Should I try a temp agency instead?

It depends on your goals, but there may be a few good reasons to try a temporary agency instead. Placement tends to be faster, so if you need a paycheck sooner rather than later, a temp agency could be a good fit. You can also safely continue your job hunt in the open. This can be preferable to taking a permanent position just to pay the bills and trying to quietly continue your job search.

Temporary positions can also be a good way to either test out or get your foot in the door of a company you’re interested in. You may also get a chance to hone or develop new skills in your position that you can add to your resume. And, there’s always the chance that the networking you do could get your foot in the door elsewhere.

There are a few downsides to temp work, however. It can be hard to work a job for a few months and really fall in love with it, only for the position to end. Starting another position somewhere else also means starting all over—rebuilding your reputation, learning a new office culture, and just finding some new pals to eat lunch with.

And, let’s be honest—temporary workers aren’t always treated that well. If people know you’re temporary, sometimes they’ll treat as you temporary. I once started a new full-time job after a series of temps had filled the position. After I’d been there a few weeks, a woman in an adjoining office passed me at the copier and asked, “Are you another temp?” I replied that no, I was a permanent employee. She replied, “Oh good—I wanted to see if it was worth learning your name.”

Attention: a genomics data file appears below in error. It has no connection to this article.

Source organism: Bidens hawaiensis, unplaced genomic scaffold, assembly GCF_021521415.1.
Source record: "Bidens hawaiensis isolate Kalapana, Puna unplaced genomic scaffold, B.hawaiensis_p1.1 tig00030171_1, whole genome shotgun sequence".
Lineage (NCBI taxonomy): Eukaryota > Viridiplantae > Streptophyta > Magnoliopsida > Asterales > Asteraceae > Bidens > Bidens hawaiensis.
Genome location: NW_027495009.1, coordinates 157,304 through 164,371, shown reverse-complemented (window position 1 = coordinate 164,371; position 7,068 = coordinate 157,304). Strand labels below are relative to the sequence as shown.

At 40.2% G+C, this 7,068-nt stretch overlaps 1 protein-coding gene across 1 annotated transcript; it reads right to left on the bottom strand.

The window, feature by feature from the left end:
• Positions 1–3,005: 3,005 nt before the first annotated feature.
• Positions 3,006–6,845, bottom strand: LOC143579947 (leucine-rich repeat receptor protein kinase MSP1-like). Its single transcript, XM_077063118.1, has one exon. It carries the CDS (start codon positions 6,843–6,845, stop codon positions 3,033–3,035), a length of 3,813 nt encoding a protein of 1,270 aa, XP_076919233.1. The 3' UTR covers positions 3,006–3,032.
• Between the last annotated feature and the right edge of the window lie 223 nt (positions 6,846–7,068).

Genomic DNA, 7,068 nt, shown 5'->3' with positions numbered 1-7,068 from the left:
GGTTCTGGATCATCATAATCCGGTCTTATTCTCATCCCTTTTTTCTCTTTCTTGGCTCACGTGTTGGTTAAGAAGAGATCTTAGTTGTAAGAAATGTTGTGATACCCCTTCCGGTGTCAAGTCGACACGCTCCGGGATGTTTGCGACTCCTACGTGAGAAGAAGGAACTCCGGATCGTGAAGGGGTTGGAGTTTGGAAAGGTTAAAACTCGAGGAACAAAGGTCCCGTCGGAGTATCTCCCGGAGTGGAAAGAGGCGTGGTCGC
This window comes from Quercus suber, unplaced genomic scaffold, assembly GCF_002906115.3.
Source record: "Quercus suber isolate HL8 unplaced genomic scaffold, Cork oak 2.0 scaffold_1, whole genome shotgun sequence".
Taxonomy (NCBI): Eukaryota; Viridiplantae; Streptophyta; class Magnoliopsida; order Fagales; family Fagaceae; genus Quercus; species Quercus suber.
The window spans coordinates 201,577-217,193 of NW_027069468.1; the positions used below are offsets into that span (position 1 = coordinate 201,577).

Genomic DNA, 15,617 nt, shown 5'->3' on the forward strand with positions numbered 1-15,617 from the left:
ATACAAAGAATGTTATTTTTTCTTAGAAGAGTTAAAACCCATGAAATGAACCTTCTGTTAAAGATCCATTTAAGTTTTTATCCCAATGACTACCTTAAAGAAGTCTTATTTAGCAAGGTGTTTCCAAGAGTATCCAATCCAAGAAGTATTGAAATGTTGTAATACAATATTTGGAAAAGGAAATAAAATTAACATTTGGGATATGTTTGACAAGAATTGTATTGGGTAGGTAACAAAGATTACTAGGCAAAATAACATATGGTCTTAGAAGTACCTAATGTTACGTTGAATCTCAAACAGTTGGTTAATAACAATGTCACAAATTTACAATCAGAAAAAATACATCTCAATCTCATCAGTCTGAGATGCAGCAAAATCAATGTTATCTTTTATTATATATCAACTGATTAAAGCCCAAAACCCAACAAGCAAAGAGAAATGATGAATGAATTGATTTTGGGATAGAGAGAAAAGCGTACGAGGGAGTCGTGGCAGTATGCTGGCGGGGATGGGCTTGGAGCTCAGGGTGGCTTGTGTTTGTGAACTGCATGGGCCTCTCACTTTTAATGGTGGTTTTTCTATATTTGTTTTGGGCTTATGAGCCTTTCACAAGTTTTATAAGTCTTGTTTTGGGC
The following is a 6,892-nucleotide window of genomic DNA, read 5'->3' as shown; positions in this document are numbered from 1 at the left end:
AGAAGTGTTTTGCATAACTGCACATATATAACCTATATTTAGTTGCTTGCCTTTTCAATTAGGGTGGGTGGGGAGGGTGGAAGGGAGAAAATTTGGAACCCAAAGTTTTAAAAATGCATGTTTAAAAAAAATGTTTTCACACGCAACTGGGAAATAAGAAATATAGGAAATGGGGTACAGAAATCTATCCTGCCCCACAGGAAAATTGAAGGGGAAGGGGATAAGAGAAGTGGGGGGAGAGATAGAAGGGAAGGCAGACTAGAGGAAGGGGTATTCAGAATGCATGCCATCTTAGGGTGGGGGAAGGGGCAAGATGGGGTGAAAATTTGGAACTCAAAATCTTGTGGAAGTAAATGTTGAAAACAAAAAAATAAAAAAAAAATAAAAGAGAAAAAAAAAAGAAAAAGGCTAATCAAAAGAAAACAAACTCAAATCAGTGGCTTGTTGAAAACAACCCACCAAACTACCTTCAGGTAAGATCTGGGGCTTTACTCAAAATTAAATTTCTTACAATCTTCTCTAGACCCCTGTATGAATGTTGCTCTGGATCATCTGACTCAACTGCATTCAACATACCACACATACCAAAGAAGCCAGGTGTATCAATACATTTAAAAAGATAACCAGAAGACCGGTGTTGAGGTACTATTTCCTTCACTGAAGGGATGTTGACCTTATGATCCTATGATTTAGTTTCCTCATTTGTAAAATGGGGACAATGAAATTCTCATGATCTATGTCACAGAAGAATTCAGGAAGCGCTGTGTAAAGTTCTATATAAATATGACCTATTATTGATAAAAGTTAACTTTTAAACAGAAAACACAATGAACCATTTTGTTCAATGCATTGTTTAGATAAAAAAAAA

This sort of attitude—that a temporary employee isn’t worth caring about, getting to know, or investing in—is pretty awful but also fairly common. While the people you work with may not be as blunt as the woman I encountered, many people do tend to behave differently around people they don’t expect to develop lasting working relationships with. This isn’t something you’ll encounter at every business—but it’s also not something you can really determine until you’re on the job.

What about a recruiter?

Recruiters (also called “headhunters”) will often find you first, especially since websites like LinkedIn have made it easier to search for candidates. However, you can reach out to recruiters as well. In particular, if you’re highly qualified and are looking for work in a field with high demand, odds are there are recruiters that would be interested in you.

While you can reach out to a recruiter, you don’t sign up for a recruiting agency like you would an employment or temp agency. Recruiters are hired by employers and are tasked with finding the best candidate possible. While they may be excited to see your resume—and may recruit you—that’s typically the totality of their relationship with you. They’re interested in filling specific jobs, not with helping you grow and develop. It’s unlikely they’re going to give you feedback or assist you with finding a job in general.

Why not consider working for yourself?

Working for others isn’t for everybody. If you have a critical skill or innovative idea, it may pay off to start your own business. At Northwest, we offer loads of free guides and resources to help you learn the ropes. You can also hire us to form your LLC or corporation, provide registered agent service, and more.

Learn More about Starting a Business!